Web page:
Proper Care for a Sprained Ankle
“Oh it’s just a sprained ankle - I will be fine.” I will bet you have heard this several times from a family member or friend. As an athletic trainer, I have heard this statement many times from athletes and physical therapy patients. But some research studies suggest that as high as 40% of people with simple ankle sprains develop chronic ankle instability and pain following an ankle injury. These chronic problems are often the result of inadequate rehabilitation, or no treatment at all. Individuals who have ankle sprains need to regain normal strength and motion. If they don’t get their strength back to normal, they tend to have a chronically swollen ankle that is clinically and functionally unstable. Walking on uneven ground and unstable surfaces becomes very difficult, the ankle tend to roll inward and recurrent sprains occur, this individual becomes apprehensive about activities that stress the ankle. The good news is that chronic problems can be avoided with proper rehabilitation.
Acute ankle sprains are a very common injury, these injuries occur during athletic activities, on the job site, or even just walking in your backyard. Studies have shown that roughly 85% of all ankle injuries involve some degree of sprain of the ankle ligaments. Of these, 85% are inversion sprains of the lateral ligaments.
Orthopedic surgeons use a grading system to describe ankle sprains. Patients whose injury involves only a mild stretch of the ligamentous fibers--a grade 1 sprain--are usually able to bear weight on the ankle immediately following injury. Patients who have grade 2 sprains, in which there is some tearing of the ligaments, generally present with more significant swelling, but they generally can bear some weight on the ankle. A complete tear of one or more ligaments is classified as a grade 3 sprain. Patients usually present with significant swelling and bruising and may demonstrate functional and clinical instability of the ankle.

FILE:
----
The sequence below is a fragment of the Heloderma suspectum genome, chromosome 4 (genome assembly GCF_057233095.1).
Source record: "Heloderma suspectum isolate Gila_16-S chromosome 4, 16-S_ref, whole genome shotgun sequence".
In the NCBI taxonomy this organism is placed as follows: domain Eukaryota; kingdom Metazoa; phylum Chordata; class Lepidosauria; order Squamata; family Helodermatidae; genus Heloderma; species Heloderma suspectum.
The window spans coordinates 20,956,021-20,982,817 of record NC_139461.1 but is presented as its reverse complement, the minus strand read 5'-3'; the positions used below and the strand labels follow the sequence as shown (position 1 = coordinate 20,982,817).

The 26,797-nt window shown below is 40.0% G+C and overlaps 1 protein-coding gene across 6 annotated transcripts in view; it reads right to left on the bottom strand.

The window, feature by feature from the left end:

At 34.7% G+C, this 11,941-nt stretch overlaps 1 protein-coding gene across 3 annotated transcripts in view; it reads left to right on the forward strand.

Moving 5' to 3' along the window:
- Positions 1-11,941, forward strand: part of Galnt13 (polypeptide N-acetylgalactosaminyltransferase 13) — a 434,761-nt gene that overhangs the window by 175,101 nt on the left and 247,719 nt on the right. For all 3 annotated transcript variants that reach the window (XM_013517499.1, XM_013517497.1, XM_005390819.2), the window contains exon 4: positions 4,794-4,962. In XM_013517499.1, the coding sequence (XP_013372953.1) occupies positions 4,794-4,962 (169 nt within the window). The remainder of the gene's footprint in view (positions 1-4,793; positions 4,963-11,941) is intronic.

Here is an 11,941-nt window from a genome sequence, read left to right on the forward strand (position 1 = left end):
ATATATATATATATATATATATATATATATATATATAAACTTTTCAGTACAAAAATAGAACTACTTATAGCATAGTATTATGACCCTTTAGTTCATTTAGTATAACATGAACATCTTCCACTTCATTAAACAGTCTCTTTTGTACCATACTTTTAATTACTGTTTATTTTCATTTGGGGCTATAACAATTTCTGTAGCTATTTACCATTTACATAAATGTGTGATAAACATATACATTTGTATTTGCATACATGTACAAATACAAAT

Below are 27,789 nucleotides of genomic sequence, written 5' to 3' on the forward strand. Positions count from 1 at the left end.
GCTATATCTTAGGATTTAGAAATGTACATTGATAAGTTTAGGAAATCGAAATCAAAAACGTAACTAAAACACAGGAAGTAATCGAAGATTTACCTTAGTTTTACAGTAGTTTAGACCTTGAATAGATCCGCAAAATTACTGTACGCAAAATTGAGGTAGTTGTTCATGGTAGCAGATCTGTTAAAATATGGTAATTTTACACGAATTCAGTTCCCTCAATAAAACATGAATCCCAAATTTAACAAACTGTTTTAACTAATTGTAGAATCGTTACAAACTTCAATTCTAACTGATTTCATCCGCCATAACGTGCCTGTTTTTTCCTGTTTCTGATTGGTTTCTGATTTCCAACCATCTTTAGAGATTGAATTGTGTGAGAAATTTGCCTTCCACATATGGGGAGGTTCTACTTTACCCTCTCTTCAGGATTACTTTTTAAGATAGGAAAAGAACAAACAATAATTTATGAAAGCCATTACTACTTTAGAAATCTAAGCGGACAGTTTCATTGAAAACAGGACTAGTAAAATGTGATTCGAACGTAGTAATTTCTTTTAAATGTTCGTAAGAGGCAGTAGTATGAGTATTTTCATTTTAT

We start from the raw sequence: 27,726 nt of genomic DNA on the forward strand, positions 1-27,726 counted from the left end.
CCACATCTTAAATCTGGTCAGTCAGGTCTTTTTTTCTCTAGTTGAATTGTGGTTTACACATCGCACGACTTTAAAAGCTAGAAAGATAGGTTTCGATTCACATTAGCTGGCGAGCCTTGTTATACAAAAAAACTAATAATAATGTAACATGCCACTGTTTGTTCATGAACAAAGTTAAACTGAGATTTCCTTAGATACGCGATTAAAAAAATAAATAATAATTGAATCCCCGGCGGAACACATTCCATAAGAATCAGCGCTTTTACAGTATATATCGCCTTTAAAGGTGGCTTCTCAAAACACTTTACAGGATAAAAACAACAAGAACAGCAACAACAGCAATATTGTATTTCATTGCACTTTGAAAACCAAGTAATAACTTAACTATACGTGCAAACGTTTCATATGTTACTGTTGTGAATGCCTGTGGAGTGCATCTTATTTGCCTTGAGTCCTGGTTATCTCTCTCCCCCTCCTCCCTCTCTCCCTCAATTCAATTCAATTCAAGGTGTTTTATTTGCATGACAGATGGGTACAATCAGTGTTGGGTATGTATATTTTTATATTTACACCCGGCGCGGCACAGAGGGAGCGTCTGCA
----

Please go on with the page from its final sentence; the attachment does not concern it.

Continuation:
So what should you do if you sprain your ankle? Remember the word RICE, (rest, ice, compression, and elevation). Proper use of compression is without question the most important measure. The goal is to prevent swelling, bleeding, and edema around the joint capsule of the ankle, which will result in loss of motion. If you lose motion, you’ll lose strength, and it’s difficult for patients to regain strength and motion of the ankle. The more swelling you can prevent, the quicker the recovery. Use an elastic wrap, neoprene sleeve, or an air-cast to compress the ankle for the first 48 hours and then most of the swelling should stabilize. Apply an ice bag or cold pack to the ankle for 15 minutes; this should be repeated every 2 hours for the first 48 hours, never apply heat during the first 48 hours. To get it elevated, lay on your back and elevate the ankle with 2 or 3 pillows - your ankle should be raised above the level of your chest.
If you have any questions about ankle injuries, contact Tony Andreko PTA/ATC, Moscow ProCare Physical Therapy. 570-842-8191.